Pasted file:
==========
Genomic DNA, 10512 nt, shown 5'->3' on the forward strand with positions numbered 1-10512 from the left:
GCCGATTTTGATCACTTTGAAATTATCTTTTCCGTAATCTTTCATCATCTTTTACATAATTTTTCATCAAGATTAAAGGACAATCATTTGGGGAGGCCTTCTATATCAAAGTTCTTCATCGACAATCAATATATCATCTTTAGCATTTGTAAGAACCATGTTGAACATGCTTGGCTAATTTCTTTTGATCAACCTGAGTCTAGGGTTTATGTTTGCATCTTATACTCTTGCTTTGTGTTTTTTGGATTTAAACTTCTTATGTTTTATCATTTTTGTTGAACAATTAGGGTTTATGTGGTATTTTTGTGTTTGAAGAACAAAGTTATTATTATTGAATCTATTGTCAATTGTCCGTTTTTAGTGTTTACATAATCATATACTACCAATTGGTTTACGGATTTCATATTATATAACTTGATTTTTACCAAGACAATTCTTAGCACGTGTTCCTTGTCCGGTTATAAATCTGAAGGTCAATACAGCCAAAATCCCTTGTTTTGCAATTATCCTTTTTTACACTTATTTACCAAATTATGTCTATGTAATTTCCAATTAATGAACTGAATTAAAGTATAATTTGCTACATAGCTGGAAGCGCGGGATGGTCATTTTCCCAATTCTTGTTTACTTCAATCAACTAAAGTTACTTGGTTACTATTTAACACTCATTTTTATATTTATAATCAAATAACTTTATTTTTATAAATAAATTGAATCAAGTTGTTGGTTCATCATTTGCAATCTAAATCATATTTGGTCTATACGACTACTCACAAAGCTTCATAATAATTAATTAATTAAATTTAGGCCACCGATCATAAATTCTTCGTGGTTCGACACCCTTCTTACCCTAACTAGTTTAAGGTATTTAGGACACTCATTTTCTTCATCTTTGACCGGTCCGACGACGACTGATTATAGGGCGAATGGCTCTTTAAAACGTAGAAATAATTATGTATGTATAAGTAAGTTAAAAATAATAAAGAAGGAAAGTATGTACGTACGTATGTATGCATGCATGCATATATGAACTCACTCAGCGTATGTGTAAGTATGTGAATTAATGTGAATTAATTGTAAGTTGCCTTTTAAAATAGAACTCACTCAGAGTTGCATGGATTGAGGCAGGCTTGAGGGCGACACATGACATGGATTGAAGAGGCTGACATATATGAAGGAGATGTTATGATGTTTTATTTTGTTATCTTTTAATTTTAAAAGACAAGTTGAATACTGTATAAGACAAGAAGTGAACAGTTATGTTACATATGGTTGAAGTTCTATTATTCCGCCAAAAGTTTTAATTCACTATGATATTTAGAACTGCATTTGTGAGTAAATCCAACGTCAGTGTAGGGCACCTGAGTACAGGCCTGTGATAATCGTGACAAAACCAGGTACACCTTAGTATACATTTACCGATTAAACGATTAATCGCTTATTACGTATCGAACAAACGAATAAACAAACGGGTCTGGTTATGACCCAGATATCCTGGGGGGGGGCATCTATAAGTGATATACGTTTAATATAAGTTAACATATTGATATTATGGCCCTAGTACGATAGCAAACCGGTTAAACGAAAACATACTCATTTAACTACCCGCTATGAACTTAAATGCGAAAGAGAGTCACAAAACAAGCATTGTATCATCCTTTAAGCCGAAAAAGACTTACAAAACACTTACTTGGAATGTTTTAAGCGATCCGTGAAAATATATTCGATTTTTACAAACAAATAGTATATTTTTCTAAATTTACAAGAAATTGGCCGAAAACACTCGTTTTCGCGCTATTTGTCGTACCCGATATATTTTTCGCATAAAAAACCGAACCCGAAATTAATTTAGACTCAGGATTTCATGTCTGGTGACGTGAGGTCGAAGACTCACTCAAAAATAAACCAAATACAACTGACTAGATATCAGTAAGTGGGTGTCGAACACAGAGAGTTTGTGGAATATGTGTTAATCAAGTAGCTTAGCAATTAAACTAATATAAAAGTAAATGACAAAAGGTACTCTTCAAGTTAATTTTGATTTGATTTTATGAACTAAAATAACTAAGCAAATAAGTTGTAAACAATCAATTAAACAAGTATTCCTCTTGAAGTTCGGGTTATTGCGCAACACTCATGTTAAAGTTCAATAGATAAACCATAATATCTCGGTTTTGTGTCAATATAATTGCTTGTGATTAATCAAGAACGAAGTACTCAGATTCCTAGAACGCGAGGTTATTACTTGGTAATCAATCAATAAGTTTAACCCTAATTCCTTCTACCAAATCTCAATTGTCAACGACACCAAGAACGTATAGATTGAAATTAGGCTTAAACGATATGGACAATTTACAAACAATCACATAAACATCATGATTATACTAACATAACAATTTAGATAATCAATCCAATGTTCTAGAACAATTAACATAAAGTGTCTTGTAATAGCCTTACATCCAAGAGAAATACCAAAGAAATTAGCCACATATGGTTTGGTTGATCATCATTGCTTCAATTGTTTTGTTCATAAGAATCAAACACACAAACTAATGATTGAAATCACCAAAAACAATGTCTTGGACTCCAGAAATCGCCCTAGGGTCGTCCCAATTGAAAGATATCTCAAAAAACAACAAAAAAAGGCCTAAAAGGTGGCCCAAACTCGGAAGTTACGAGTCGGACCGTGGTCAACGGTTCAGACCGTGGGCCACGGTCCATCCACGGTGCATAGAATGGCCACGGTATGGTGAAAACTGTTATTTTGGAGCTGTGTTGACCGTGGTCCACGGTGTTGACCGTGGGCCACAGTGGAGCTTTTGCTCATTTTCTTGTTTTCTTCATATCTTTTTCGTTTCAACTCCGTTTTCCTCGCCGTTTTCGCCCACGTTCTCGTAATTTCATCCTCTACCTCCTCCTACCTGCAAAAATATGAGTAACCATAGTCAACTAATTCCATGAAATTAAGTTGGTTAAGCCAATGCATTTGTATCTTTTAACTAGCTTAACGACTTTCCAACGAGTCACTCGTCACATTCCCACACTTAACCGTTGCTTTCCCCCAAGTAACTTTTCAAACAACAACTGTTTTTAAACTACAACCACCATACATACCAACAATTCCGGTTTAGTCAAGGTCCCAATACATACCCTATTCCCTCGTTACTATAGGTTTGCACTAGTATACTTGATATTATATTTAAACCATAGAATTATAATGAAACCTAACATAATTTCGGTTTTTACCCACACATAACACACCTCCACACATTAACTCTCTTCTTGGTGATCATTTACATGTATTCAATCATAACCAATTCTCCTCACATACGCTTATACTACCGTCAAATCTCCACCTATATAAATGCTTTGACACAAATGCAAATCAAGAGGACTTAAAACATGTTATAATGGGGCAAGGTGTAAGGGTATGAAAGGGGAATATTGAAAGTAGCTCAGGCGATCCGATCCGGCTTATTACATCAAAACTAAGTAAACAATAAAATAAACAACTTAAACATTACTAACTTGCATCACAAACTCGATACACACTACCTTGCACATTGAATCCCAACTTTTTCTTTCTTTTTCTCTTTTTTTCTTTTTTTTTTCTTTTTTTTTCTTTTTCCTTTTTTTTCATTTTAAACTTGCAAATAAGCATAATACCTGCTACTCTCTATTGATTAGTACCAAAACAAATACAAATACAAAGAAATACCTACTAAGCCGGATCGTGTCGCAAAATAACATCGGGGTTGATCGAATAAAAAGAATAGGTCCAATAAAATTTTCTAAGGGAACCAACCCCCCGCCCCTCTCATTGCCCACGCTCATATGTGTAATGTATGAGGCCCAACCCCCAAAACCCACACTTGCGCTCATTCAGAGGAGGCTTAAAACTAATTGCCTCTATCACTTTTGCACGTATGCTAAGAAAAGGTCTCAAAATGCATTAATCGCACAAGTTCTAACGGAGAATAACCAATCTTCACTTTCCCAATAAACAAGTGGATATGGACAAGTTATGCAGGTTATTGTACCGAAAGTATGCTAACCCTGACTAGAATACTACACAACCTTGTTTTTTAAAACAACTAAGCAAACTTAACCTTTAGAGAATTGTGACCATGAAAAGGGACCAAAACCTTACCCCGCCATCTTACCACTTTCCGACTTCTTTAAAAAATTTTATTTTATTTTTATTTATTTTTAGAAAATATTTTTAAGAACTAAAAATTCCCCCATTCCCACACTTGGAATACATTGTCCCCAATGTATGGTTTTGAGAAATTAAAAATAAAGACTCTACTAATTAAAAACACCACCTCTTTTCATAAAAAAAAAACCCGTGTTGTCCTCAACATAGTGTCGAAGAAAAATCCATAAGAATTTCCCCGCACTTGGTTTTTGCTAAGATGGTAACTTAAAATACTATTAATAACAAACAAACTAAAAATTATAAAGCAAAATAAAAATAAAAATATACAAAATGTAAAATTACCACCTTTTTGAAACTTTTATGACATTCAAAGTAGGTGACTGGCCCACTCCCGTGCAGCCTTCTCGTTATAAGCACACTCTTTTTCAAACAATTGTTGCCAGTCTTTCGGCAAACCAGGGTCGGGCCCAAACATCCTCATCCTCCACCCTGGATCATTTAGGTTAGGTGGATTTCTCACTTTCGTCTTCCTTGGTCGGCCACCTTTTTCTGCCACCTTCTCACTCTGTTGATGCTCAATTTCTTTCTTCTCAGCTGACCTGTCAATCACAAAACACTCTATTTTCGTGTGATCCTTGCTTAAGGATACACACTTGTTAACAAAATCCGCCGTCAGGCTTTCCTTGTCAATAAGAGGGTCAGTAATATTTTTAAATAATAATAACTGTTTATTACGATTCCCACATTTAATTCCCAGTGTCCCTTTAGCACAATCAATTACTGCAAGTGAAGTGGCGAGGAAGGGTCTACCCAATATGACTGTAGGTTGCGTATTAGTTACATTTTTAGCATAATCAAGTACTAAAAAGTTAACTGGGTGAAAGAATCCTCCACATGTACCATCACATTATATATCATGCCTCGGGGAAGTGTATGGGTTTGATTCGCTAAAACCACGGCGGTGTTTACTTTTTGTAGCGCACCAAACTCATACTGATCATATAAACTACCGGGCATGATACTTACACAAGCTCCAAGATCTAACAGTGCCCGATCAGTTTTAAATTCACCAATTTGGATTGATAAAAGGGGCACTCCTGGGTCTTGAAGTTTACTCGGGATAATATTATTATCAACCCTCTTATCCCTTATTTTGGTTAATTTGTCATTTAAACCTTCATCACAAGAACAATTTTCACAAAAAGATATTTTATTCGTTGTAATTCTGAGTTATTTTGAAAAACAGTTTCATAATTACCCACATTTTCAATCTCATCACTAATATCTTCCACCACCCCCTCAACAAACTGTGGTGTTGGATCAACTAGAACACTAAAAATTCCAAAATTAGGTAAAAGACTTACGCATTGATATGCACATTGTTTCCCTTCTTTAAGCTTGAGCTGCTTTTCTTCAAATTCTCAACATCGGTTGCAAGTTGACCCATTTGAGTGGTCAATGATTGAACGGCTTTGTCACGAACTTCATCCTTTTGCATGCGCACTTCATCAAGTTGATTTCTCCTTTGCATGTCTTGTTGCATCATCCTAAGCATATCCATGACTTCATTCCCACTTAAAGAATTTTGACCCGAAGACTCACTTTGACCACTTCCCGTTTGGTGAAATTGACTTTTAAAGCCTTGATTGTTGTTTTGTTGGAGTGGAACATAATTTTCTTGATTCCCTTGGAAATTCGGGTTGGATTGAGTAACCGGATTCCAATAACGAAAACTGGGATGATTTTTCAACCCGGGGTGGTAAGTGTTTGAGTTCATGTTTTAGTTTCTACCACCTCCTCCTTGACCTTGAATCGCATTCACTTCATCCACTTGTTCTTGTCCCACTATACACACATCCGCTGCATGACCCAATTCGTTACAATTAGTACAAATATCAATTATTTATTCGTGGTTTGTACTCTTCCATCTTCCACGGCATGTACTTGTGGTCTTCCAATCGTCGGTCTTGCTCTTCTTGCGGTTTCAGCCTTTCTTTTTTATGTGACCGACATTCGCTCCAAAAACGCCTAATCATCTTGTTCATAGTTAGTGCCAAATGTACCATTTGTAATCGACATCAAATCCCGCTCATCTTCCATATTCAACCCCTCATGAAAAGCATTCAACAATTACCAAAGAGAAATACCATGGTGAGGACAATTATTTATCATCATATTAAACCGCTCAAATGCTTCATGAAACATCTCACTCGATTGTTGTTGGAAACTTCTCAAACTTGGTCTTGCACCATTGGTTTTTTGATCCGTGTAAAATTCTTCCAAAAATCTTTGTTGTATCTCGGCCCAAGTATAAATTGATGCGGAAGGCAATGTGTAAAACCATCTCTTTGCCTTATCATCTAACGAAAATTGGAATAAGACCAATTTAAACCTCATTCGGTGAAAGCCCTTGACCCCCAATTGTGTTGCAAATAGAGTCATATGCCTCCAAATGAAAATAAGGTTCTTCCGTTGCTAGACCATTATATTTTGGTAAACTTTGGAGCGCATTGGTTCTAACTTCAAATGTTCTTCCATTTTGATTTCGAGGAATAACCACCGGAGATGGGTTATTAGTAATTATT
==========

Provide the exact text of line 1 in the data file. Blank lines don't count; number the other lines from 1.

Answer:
Genomic DNA, 10512 nt, shown 5'->3' on the forward strand with positions numbered 1-10512 from the left: